"A good computer might cost you $1000 or $2000. Then you have to pay another $70 or $80 a month for an internet connection. So you're talking a couple of thousand dollars a year to be connected to the internet.
"If someone's only getting a pension of $26,000, and they've got other things they need to pay for, they might say I'd rather just use a landline."
We are aware that a lot of older Australians find it difficult to pay for broadband servicesACCAN CEO Andrew Williams
Andrew Williams, CEO of the government-funded Australian Communications Consumer Action Network (ACCAN), picked up the same point, saying "the single biggest issue is affordability. We are aware that a lot of older Australians find it difficult to pay for broadband services."
Along with other community organisations, ACCAN has been calling for cheaper broadband to be made available to seniors with limited financial resources, but that hasn't happened yet.
"Without this service, elderly or less mobile people find it harder to access support services and overcome social isolation," Williams says.
Pay online or else
CHOICE Community members also expressed frustration at the widespread closure of bank branches, leaving many elderly customers all but cut off from banking services and access to their own money.
For ACCAN, being forced to pay bills and make other transactions online is unfair to older and elderly Australians.
"Unfortunately, this is still an issue that we are seeing, though there have been some improvements," Williams says.
ACCAN research has shown that people "like to feel in control" of their phone and internet bills, but some telcos still don't give you much choice.
We would view this as ... indicative of a lack of competition and market power, which allows providers to set payment options that suit them rather than consumersACCAN CEO Andrew Williams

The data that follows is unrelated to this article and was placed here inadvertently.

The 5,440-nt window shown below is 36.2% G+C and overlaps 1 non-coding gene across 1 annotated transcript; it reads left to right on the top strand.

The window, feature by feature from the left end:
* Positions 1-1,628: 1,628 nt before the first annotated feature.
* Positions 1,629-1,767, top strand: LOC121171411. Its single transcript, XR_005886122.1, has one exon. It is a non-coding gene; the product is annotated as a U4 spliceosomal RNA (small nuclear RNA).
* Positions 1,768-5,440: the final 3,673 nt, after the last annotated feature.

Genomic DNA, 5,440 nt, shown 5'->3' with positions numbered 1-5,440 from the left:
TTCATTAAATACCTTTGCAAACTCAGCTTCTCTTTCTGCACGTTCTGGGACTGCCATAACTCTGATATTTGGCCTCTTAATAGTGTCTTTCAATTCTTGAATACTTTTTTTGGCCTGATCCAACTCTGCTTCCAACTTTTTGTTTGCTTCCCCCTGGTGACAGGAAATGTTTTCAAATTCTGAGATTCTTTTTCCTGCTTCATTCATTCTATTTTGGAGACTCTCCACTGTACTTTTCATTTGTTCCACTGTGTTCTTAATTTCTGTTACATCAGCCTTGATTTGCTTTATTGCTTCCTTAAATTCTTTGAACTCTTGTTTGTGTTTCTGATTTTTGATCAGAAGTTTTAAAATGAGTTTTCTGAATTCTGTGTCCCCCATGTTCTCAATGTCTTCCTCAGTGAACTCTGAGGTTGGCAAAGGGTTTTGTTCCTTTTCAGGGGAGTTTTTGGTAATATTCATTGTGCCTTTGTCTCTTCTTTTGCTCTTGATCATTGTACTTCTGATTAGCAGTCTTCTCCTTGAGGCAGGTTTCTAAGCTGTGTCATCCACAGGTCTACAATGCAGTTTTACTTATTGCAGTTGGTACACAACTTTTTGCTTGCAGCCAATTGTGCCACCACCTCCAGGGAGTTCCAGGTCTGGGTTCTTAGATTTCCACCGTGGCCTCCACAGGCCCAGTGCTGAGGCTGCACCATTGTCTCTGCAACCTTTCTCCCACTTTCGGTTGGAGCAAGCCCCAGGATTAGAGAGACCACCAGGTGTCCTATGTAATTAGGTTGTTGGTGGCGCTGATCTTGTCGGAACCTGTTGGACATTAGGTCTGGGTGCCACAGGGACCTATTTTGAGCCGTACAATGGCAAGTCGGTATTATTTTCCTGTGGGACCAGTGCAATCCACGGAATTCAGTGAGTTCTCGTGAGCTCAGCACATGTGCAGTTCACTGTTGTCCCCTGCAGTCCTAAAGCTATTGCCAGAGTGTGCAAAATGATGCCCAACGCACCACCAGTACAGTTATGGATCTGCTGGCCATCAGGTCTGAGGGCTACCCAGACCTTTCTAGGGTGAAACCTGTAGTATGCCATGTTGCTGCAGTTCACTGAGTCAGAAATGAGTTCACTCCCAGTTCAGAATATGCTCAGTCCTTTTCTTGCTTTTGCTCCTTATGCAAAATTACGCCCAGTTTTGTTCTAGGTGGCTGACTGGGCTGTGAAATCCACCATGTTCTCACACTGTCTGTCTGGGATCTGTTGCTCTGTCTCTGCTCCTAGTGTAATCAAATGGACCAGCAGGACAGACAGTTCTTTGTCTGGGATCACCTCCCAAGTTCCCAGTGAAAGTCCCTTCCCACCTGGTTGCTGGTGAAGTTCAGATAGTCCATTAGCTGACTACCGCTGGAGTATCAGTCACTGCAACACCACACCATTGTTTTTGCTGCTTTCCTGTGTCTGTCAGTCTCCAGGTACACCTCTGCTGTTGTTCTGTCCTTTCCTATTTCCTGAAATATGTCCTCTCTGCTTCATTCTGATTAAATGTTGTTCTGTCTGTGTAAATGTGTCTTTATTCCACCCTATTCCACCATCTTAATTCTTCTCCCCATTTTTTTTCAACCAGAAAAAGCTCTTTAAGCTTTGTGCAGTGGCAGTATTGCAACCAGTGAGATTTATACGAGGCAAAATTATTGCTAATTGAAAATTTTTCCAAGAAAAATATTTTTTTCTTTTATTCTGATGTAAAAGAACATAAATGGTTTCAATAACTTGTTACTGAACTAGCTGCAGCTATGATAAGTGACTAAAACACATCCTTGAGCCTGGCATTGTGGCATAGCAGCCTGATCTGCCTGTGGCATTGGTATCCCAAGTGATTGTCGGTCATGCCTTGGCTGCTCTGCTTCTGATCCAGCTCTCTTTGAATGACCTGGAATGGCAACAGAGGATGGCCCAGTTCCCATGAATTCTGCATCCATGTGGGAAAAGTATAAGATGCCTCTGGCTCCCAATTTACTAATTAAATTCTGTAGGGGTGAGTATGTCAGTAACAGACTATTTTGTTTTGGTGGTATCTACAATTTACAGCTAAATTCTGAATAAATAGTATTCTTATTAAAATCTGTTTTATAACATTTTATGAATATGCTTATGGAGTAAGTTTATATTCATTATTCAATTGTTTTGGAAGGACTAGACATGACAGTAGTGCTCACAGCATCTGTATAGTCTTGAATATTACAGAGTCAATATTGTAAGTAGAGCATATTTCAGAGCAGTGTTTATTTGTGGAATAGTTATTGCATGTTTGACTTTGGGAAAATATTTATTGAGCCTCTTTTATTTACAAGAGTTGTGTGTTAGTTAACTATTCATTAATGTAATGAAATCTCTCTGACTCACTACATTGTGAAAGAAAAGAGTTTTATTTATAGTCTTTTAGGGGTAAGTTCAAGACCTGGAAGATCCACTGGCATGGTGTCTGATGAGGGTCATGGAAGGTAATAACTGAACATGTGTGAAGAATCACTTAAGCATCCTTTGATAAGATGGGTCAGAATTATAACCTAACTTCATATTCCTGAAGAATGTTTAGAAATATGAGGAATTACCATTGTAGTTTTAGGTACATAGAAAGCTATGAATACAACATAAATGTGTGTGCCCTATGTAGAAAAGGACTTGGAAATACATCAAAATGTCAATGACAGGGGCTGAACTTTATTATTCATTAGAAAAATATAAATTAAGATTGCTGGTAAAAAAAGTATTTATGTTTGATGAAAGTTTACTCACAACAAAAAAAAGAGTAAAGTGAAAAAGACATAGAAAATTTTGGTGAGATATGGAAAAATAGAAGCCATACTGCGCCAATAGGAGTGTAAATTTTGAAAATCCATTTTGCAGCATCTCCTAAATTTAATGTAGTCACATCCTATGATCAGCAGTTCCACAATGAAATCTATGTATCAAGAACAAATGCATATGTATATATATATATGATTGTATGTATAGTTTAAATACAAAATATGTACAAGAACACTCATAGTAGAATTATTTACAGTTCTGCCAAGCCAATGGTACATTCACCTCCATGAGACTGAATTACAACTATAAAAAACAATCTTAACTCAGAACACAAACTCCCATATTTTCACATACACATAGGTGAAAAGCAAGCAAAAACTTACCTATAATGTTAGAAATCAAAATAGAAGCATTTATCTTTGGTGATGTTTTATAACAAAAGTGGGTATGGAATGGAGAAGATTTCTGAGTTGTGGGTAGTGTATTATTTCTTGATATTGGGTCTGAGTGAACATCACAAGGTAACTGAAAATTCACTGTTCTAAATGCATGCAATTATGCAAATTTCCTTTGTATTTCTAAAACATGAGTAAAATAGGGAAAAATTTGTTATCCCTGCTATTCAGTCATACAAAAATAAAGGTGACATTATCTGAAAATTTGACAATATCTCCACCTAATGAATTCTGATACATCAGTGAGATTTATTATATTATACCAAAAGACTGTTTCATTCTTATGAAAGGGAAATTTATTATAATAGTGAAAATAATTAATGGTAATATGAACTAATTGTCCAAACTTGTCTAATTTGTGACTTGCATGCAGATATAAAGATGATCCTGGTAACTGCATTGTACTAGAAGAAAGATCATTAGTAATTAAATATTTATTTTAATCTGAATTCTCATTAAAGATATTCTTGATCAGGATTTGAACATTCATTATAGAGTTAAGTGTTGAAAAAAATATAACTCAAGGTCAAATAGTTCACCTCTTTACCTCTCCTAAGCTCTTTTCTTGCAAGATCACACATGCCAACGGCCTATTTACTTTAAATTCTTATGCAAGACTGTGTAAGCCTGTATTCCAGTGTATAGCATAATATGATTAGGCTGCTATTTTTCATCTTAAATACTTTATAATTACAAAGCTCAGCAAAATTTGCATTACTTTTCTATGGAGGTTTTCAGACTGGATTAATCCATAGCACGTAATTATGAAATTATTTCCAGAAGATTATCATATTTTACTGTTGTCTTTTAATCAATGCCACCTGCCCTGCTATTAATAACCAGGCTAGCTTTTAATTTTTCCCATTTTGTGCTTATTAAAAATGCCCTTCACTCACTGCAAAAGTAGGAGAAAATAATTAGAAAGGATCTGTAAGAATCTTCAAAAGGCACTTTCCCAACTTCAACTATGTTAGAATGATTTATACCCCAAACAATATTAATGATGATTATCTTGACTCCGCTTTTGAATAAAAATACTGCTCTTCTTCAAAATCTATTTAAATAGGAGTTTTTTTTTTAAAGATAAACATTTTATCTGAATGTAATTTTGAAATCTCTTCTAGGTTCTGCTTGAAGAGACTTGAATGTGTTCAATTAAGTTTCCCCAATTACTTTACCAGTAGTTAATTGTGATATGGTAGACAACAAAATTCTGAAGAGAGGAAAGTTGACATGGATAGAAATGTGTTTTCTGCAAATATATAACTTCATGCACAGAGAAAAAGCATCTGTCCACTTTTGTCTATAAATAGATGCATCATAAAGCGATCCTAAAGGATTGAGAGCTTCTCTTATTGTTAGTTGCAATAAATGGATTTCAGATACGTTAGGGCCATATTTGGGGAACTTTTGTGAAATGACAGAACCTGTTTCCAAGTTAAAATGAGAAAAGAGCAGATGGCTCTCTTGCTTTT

"For example, some are only offering direct debit," Williams says. "We would view this as unfair and indicative of a lack of competition and market power, which allows providers to set payment options that suit them rather than consumers."
"If the person hasn't got the capacity, you're neglecting their needs," Henschke says. "Their need is to have someone help them face to face or to give them a piece of paper, because that's the world they grew up in. And we shouldn't forget that."
Constantly changing website design and functionality frustrates many older Australians.
In an April 2021 report on the effects of COVID restrictions, the Australian Communications and Media Authority (ACMA) sounded an optimistic note, saying the number of Australians 75 and older who used social media had gone from 18% in June 2019 to 41% in June 2020.
Emailing among older people also took a leap, going from 37% in 2019 to 81% in 2020, according to the ACMA.
But that may not be good enough.
"You've still got 60% of people who are not using social media and 20% of people who are not using email," Henschke points out.
And the ACMA findings don't cover the issue of hard-to-navigate government or business websites, a key point highlighted by our Community members.
I spent many hours and days on the phone with Telstra trying to sort out my mother's phone connections because Telstra kept pointing to their website to solve my mother's issues
Williams says some telcos have tried to make life online easier for the elderly, but there's a catch.
"Consumers aren't often aware that these programs exist in the first place, and any information about them is located on their providers' website. This is problematic for people who don't frequently engage online," Williams says.
One CHOICE Community member also took issue with the standard tactic of telling elderly people that the answers to all problems can be found online, saying "I spent many hours and days on the phone with Telstra trying to sort out my mother's phone connections because Telstra kept pointing to their website to solve my mother's issues".
Where to go for help
- Be Connected is a government-sponsored website featuring a range of resources to help older Australians build online skills, including information about free computer classes. Visit beconnected.esafety.gov.au or call 1300 795 897.
- Tech Savvy Seniors (from Telstra in partnership with the NSW government) offers face-to-face training and how-to guides in 14 languages. (You don't have to be a Telstra customer to access the resources. Other states have also partnered with Telstra.) Courses are run through participating libraries and community education centres. Visit telstra.com.au/tech-savvy-seniors. Unfortunately we couldn't find a phone number for the program so it seems access to this information may be online only, though you could try calling Telstra on 13 2200.
- COTA (Council on the Ageing) offers a range of free digital mentoring courses in different states and territories. Visit cota.org.au or contact the head office on (02) 6154 9740 for more information.
- Contact your local council and ask about free IT training.
Stock images: Getty, unless otherwise stated.